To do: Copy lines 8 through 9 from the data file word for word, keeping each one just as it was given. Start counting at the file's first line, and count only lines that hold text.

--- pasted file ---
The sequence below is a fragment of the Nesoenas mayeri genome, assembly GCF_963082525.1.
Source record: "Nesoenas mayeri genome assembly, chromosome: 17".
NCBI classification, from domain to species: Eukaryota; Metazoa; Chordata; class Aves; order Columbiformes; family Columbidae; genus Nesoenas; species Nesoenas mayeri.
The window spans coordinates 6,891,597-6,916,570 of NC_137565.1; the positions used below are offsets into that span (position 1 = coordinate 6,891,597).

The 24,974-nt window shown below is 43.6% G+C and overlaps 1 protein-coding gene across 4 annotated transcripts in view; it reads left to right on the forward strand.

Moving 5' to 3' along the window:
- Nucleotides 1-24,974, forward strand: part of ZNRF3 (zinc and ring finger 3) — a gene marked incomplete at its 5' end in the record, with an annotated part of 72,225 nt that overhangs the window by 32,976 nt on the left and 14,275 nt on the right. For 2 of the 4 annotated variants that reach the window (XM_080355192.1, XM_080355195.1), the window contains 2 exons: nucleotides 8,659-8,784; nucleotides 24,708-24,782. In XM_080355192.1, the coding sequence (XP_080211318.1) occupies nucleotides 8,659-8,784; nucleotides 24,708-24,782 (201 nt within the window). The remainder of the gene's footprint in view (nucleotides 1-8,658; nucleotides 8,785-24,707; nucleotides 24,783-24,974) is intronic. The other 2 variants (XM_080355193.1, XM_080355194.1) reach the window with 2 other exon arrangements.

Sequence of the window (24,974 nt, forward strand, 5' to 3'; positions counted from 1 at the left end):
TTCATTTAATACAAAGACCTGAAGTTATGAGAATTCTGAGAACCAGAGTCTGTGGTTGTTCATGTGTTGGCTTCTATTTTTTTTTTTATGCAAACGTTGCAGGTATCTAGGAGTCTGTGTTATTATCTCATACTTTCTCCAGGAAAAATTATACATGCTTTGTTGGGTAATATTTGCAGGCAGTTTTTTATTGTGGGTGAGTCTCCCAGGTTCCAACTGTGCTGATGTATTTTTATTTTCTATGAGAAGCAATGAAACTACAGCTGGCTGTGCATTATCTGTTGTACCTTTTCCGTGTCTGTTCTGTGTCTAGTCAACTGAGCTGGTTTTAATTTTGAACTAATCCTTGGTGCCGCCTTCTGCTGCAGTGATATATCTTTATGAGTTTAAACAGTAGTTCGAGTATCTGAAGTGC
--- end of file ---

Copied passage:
Sequence of the window (24,974 nt, forward strand, 5' to 3'; positions counted from 1 at the left end):
TTCATTTAATACAAAGACCTGAAGTTATGAGAATTCTGAGAACCAGAGTCTGTGGTTGTTCATGTGTTGGCTTCTATTTTTTTTTTTATGCAAACGTTGCAGGTATCTAGGAGTCTGTGTTATTATCTCATACTTTCTCCAGGAAAAATTATACATGCTTTGTTGGGTAATATTTGCAGGCAGTTTTTTATTGTGGGTGAGTCTCCCAGGTTCCAACTGTGCTGATGTATTTTTATTTTCTATGAGAAGCAATGAAACTACAGCTGGCTGTGCATTATCTGTTGTACCTTTTCCGTGTCTGTTCTGTGTCTAGTCAACTGAGCTGGTTTTAATTTTGAACTAATCCTTGGTGCCGCCTTCTGCTGCAGTGATATATCTTTATGAGTTTAAACAGTAGTTCGAGTATCTGAAGTGC